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Am J Ophthalmol. 2014 Dec;158(6):1253-1261.e2. doi: 10.1016/j.ajo.2014.08.031. Epub 2014 Aug 28.

Paraneoplastic cloudy vitelliform submaculopathy in primary vitreoretinal lymphoma.

Author information

1
Vitreous Retina Macula Consultants of New York, New York, New York; LuEsther T. Mertz Retinal Research Center, Manhattan Eye, Ear and Throat Hospital, New York, New York. Electronic address: claudine.e.pang@gmail.com.
2
Ocular Oncology Service, Wills Eye Hospital, Thomas Jefferson University, Philadelphia, Pennsylvania.
3
West Coast Retina Medical Group, San Francisco, California.
4
Vitreous Retina Macula Consultants of New York, New York, New York; LuEsther T. Mertz Retinal Research Center, Manhattan Eye, Ear and Throat Hospital, New York, New York; Department of Ophthalmology, New York University, New York, New York.

Abstract

PURPOSE:

To describe the nature and evolution of paraneoplastic cloudy vitelliform submaculopathy in patients with primary vitreoretinal lymphoma and propose a mechanism for its development and course.

DESIGN:

Retrospective, observational case series.

METHODS:

Three patients presenting with unilateral cloudy vitelliform submaculopathy based on clinical examination, fundus autofluorescence, fluorescein angiography, and spectral-domain optical coherence tomography (SD OCT) imaging and ultimately diagnosed with primary vitreoretinal lymphoma and/or primary central nervous system lymphoma were analyzed.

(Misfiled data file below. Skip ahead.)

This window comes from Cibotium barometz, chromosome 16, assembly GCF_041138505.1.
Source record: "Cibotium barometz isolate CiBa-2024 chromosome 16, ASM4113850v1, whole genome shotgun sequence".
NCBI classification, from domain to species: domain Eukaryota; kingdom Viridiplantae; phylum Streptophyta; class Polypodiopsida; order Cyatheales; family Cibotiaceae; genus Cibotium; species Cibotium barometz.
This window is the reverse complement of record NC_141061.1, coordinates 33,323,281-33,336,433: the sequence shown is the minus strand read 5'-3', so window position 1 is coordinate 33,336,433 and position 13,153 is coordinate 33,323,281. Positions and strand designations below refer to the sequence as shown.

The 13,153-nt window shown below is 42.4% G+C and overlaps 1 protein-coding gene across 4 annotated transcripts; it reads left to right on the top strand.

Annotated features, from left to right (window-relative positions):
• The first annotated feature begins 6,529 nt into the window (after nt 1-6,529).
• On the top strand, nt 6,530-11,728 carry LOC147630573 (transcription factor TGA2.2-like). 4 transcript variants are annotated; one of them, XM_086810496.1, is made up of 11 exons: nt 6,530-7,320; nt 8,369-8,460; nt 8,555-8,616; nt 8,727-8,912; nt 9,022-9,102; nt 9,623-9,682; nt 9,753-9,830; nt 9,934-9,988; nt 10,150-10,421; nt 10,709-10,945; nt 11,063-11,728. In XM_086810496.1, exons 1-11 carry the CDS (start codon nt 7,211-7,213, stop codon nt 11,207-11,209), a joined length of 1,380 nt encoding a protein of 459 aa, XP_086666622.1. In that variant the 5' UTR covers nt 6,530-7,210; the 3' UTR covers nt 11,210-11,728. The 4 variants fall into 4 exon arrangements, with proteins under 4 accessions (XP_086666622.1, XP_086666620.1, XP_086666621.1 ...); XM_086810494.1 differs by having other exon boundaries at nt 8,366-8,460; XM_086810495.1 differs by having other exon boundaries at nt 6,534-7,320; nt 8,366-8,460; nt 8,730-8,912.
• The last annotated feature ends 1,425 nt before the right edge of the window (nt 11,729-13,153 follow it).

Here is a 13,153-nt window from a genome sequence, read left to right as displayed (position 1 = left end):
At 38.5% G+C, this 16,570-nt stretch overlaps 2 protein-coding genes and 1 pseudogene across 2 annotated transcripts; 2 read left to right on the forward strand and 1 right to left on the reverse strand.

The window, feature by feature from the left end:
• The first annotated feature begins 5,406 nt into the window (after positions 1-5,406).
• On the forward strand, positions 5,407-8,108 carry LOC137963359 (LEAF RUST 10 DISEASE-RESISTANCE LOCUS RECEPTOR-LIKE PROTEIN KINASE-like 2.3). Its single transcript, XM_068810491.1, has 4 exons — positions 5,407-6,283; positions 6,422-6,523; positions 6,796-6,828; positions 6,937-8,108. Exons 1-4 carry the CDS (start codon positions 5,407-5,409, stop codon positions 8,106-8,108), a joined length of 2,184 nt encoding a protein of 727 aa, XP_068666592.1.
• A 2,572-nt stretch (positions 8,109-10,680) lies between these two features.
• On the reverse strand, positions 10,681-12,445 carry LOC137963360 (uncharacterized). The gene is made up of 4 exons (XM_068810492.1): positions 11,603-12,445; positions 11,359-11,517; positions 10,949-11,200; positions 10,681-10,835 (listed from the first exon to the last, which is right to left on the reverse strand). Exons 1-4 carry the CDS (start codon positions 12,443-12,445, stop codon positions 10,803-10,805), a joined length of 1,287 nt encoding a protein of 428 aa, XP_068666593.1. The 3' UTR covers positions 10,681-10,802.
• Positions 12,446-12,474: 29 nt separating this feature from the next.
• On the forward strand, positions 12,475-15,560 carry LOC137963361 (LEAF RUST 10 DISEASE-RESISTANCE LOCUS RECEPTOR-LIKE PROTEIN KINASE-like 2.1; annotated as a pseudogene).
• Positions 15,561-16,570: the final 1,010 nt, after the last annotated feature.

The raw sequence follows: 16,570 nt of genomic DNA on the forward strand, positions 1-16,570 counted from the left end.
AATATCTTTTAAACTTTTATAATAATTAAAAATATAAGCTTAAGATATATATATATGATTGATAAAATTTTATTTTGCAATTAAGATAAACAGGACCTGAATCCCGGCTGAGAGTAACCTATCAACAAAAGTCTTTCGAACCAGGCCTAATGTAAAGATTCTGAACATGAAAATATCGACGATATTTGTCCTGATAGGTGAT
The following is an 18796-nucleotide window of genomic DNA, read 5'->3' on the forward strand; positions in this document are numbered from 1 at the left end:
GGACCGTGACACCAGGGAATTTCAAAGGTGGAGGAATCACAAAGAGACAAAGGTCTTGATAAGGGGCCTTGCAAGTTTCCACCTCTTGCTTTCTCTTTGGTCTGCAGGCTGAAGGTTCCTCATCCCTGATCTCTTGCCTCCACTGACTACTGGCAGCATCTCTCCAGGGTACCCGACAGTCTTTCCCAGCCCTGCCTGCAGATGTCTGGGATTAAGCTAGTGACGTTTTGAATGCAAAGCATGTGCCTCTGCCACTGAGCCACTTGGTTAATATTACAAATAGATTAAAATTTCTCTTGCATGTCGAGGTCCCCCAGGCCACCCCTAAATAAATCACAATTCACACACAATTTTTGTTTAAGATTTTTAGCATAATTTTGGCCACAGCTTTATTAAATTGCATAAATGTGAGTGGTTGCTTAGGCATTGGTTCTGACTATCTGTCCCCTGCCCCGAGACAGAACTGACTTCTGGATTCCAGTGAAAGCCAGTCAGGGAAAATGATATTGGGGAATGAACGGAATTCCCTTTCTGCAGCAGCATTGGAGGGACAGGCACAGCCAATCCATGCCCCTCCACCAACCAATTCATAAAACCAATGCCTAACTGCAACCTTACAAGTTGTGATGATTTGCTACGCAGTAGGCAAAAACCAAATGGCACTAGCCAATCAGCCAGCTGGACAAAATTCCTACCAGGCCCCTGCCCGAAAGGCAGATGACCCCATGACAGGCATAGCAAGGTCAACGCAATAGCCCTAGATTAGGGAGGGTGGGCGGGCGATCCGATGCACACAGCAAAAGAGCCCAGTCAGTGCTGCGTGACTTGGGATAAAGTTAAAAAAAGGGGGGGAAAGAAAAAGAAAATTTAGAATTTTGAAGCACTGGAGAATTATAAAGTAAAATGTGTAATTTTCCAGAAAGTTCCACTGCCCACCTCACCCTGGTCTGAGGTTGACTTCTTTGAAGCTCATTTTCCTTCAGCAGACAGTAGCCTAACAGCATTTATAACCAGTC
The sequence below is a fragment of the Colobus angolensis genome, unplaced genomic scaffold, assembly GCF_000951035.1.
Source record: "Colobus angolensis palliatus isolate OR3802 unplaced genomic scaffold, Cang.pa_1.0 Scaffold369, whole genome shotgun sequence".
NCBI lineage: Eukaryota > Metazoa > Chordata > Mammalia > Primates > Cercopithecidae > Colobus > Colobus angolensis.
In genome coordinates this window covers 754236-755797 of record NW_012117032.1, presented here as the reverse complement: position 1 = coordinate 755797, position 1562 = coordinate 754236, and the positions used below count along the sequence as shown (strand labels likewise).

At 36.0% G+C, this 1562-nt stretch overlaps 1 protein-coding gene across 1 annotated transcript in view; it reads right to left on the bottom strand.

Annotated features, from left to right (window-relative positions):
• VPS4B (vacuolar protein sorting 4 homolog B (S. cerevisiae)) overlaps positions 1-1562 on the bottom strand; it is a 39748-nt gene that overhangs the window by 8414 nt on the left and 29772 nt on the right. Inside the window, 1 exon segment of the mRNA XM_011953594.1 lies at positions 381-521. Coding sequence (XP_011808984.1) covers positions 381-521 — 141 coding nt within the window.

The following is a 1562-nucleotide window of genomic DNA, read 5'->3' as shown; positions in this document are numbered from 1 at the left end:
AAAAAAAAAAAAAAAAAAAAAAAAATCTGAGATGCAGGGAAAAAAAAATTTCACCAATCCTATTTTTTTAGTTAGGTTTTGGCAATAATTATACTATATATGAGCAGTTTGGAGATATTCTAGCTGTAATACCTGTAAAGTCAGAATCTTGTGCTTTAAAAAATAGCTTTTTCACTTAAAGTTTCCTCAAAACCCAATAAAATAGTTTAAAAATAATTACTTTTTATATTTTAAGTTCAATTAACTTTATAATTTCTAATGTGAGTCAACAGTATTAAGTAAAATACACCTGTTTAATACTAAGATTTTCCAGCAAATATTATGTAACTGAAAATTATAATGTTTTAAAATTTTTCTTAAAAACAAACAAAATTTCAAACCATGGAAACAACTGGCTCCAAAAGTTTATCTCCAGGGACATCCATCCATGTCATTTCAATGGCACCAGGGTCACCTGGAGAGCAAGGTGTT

RESULTS:

In all 3 patients, cloudy vitelliform submaculopathy appeared with hazy indistinct yellow subretinal material resembling the vitelliform lesions found in acute exudative paraneoplastic polymorphous vitelliform maculopathy, although with less distinct appearance and without intense hyper-autofluorescence. In all 3 patients, cloudy vitelliform submaculopathy was transient, showed spontaneous regression within 3 months, and preceded the diagnosis of lymphoma, suggestive of a paraneoplastic process. The diagnosis of primary vitreoretinal lymphoma and/or primary central nervous system lymphoma was made within 6 months with classic features of new intraretinal or sub-retinal pigment epithelium infiltration of lymphoma in the peripheral retina (n = 2) and hyperintense lesions on brain magnetic resonance imaging (n = 2). With SD OCT imaging, the cloudy vitelliform subretinal lesions appeared as hyperreflective debris above the retinal pigment epithelium band in all 3 eyes, and were associated with an irregularly thickened and rippled retinal pigment epithelium band in 2 eyes. Resolution of the cloudy submacular lesions resulted in outer retinal atrophic changes in all 3 eyes.

CONCLUSION:

Paraneoplastic cloudy vitelliform submaculopathy, a form of lymphoma-associated retinopathy, can precede the diagnosis of primary vitreoretinal lymphoma or primary central nervous system lymphoma and can regress spontaneously, leaving outer retinal abnormalities.

PMID:
25174893
DOI:
10.1016/j.ajo.2014.08.031
[Indexed for MEDLINE]

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